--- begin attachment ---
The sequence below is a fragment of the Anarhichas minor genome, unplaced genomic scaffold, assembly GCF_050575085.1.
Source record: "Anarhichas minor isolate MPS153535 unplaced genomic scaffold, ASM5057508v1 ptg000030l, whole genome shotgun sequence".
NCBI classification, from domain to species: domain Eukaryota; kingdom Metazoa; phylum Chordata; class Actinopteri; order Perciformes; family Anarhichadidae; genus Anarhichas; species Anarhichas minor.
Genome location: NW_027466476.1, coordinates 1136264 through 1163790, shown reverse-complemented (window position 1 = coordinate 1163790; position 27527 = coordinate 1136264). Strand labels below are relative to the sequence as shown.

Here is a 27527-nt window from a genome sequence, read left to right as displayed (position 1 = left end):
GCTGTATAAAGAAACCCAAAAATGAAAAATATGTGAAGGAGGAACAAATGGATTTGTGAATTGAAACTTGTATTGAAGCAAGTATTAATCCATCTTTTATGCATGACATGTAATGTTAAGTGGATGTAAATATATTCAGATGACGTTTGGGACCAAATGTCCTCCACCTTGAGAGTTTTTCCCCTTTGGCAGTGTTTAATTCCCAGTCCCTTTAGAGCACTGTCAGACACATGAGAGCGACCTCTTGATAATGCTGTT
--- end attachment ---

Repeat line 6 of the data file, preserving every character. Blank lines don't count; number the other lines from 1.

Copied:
GCTGTATAAAGAAACCCAAAAATGAAAAATATGTGAAGGAGGAACAAATGGATTTGTGAATTGAAACTTGTATTGAAGCAAGTATTAATCCATCTTTTATGCATGACATGTAATGTTAAGTGGATGTAAATATATTCAGATGACGTTTGGGACCAAATGTCCTCCACCTTGAGAGTTTTTCCCCTTTGGCAGTGTTTAATTCCCAGTCCCTTTAGAGCACTGTCAGACACATGAGAGCGACCTCTTGATAATGCTGTT